9) Sometimes, it's just luck. Over the long term, I'd pick a manager that backs good teams, makes smart decisions, and managers risk well over someone who is lucky--but luck can create a lot of distraction. If your company gets bought for a billion dollars when it's not even doing double digit millions in revenues, you can't really deny that luck was a factor--but that luck will enable a firm to raise another fund, while you're trudging along. The nice thing about luck is that it doesn't persist and it can usually be accounted for--no one is really going to believe your company building story when it was obvious that your acquirer just had way too much money to play with or did the deal for ridiculous reasons.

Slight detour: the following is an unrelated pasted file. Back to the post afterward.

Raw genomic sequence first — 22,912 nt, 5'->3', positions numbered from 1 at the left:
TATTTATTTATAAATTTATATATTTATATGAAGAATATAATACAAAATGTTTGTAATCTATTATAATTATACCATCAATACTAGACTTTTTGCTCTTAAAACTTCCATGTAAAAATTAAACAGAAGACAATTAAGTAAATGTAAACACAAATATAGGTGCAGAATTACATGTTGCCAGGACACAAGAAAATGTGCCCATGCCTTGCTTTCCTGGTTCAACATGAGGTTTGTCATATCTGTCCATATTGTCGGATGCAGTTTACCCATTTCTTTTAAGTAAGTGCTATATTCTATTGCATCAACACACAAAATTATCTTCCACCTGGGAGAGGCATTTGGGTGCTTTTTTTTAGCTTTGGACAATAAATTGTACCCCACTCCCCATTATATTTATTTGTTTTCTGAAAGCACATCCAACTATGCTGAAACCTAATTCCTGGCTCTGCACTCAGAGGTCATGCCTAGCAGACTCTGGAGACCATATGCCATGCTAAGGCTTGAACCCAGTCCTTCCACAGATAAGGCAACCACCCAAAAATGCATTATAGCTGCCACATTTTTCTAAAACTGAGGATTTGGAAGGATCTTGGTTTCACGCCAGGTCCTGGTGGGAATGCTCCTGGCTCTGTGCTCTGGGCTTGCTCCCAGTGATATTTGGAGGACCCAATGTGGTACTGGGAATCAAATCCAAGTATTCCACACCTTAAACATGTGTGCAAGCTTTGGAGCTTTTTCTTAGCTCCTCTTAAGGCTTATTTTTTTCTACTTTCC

10) Raising a fund is a completely inefficient proccess--especially a small one. There's no Angellist for funds that every family office or endowment is watching. You can't crowdfund a fund. There's no shortcut to doing a roadshow--and what's worst about funds versus companies is that the sources of capital aren't easily findable. I've got three family offices invested in my fund--one came in via Twitter, one came through press and one through a random introduction made via a co-ed touch football team. I've also got a bunch of individual angels who see a fund as diversification and a source of co-investment opportunities--but not every angel wants to do a fund. There's no filter for that on Crunchbase. All in all, not exactly a predictable lead sourcing strategy.